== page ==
# Monetary Policy Lower Bounds

I will probably publish a much longer post after I edit out some of the rudeness. This isn’t just convention season it is also Jackson Hole Monetary Conference season. There is quite a lot of discussion of forward guidance, that is public statements about monetary policy in the medium distant future. Many pages of it are in this paper by Michael Woodford.

I will use the phrase as he does to refer to guidance regarding future safe overnight rates (the federal funds rate for the USA). He treats the direct effects of massive asset purchases separately. Here I will pretend that the only thing the FOMC does is target the federal funds rate, so forward guidance means statements about what the target will be a few years from now. I will assume that the Fed surely can’t precommit beyond Bernanke’s current term that is roughly beyond the next 5 years. The guidance can be conditional. It could be that the target rate will be below 0.25% until nominal GDP is within 1% of the pre-2007 trend (with a published estimate of the trend for precision).

The point of forward guidance is that even if the monetary authority can’t drive current short term nominal rates significantly lower (since they are already essentially zero) it can cause lower expected future short term rates. The aim could be to cause increased mid term expected inflation.

The problem is that there is a zero lower bound for expected future interest rates. Given my assumptions, all effects of forward guidance should show up in the 5 year constant maturity treasury interest rate series. I note that bond traders pay obsessive attention to everything FOMC members say and it is very possible that the guidance will influence their beliefs, but not those of home builders, potential home buyers or even mortgage loan officers.

The current Treasury 5 year rate is 0.66% . I think the outer limit of possible forward guidance would be to lower it by about 0.5%. This, it seems to me, is not a big enough deal to justify the huge spillage of ink and killage of trees. Things were very different fro mid 2009 through early 2010 when the rate was well over 2%. It is obviously impossible to achieve so large a further reduction given the lower bound. Yet advocates of forward guidance criticize the FOMCs effort. They really couldn’t achieve as much again as has happened already (which past decline might not be due to forward guidance).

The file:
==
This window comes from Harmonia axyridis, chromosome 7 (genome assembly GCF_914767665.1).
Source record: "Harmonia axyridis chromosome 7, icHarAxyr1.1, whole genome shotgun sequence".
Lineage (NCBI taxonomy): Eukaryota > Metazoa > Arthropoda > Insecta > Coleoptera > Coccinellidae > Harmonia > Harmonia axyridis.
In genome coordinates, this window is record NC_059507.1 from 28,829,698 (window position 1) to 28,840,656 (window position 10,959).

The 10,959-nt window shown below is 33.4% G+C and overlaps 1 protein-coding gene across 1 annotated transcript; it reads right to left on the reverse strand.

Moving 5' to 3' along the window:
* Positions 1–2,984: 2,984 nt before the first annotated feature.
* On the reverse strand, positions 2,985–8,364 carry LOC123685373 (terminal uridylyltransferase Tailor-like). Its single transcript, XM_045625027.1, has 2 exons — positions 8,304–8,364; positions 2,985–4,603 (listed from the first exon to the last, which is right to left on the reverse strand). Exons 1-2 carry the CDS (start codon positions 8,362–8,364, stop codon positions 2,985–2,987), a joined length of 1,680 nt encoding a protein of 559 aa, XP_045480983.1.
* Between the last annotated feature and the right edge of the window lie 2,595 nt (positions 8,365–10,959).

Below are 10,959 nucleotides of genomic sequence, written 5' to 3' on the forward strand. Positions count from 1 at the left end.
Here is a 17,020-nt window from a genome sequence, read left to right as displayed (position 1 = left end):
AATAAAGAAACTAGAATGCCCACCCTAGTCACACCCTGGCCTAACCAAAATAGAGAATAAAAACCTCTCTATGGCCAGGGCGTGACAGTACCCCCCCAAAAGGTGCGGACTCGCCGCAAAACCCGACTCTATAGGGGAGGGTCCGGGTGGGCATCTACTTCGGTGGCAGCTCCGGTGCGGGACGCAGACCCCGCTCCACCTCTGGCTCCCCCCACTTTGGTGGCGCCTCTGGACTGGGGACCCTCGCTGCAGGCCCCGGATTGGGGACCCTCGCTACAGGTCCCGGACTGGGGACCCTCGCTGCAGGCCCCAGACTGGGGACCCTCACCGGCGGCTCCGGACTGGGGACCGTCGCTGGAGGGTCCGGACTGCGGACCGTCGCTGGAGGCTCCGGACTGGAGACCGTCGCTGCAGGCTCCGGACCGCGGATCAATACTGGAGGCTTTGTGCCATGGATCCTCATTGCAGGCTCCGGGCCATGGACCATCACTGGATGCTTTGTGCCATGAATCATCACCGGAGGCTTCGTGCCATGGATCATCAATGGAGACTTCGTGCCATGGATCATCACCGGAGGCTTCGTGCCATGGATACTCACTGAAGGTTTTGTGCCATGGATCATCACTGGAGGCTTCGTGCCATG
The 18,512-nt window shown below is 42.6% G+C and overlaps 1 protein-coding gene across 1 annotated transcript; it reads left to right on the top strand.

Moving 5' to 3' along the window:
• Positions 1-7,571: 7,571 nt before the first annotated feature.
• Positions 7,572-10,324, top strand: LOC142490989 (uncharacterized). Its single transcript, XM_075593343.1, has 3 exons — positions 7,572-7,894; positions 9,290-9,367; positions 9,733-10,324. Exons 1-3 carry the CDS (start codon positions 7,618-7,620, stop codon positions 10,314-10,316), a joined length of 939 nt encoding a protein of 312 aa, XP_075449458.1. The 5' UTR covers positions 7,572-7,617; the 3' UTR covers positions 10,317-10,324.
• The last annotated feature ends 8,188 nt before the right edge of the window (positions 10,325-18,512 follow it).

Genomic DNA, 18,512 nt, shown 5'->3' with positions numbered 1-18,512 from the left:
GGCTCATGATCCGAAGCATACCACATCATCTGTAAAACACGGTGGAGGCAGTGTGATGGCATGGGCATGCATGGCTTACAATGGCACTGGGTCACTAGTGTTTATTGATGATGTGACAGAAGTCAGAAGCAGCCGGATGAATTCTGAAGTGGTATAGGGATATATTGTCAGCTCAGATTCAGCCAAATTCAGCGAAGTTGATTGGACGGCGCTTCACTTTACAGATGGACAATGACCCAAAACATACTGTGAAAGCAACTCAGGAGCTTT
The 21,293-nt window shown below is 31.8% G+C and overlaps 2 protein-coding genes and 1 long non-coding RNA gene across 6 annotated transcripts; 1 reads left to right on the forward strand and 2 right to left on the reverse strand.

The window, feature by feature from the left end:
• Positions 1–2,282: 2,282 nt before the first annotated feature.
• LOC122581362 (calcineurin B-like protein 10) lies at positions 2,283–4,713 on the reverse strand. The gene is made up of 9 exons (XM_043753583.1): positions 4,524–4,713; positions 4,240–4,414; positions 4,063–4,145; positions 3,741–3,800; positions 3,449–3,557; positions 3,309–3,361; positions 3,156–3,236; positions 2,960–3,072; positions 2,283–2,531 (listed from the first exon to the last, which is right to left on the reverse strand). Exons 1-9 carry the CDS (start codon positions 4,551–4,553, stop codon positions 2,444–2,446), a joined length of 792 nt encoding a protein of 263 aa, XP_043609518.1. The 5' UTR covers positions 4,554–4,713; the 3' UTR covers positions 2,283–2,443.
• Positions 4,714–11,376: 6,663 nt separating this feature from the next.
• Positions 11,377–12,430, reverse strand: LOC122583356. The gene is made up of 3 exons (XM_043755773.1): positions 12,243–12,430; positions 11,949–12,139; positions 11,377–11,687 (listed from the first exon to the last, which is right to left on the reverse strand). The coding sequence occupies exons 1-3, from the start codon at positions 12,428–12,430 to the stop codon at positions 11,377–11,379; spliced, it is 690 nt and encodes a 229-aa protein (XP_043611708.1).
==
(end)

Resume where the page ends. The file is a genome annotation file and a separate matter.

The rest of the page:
Another way to look at it is to try to guess about expected short term rates given the medium term rate (5 years as the limit of conceivably credible pre-commitment). A way to summarize the information is to imagine a forecast of 0 until t then normal short term rates from then on. The normal rate must be over 2% — no one can imagine policy setting interest rates below the target inflation rate indefinitely. The yield curve slopes up (on average) although there is no decade long upward trend in short rates, so it is normal to assume a risk premium in 5 year rates. Set it to zero.

Conveniently with miniscule interest rates over short periods of time compounding is almost exactly summing. So the duration of the period of 2% in the next 5 years in the just to summarize calculation is 2% is 0.66*5/2 = 20 months. The duration of the period of expected 0 rates is 3 years and 4 months. Bond traders seem to expect essentially zero short term rates through December 2015.

Importantly the FOMC predicts (not promises predicts) extremely low rates through 2014. It seems to me that bond traders take their prediction as a promise and then add a year. I don’t see how a cross my heart and hope to die and if I break my world all may know I am no gentleman promise could work any better.

Good beginning effort…

this of course is what every interest rate (Eurodollar and OIS) trader and hedge fund does explicitly every morning… but

The strength of Woodfords paper is that is adapts entirely the market mechanism as his explanatory variable

We hactually have traded instruments and indeed the most liquid instruments [look up Midcurve Gold Eurodollar options]

which are precisely what Woodford’s next paper will be about.. and which are everyone’s current research benchmark..

This are “bets” on where short term rates will be in 2016..but bets that settle every month

Woodford’s paper as well as much of his earlier work.. really is a “simple” attempt to work out the consequences (epistemological not economic) of the Law of Iterated Expectations.

Looking forward.. market yields and market “bets”… are really more akin to the Monty Hall paradigm..

(with Mr. Bernanke as Monty)..

When Ben finds out what the correct door is and stops being random … tell us whether we have to switch doors or not…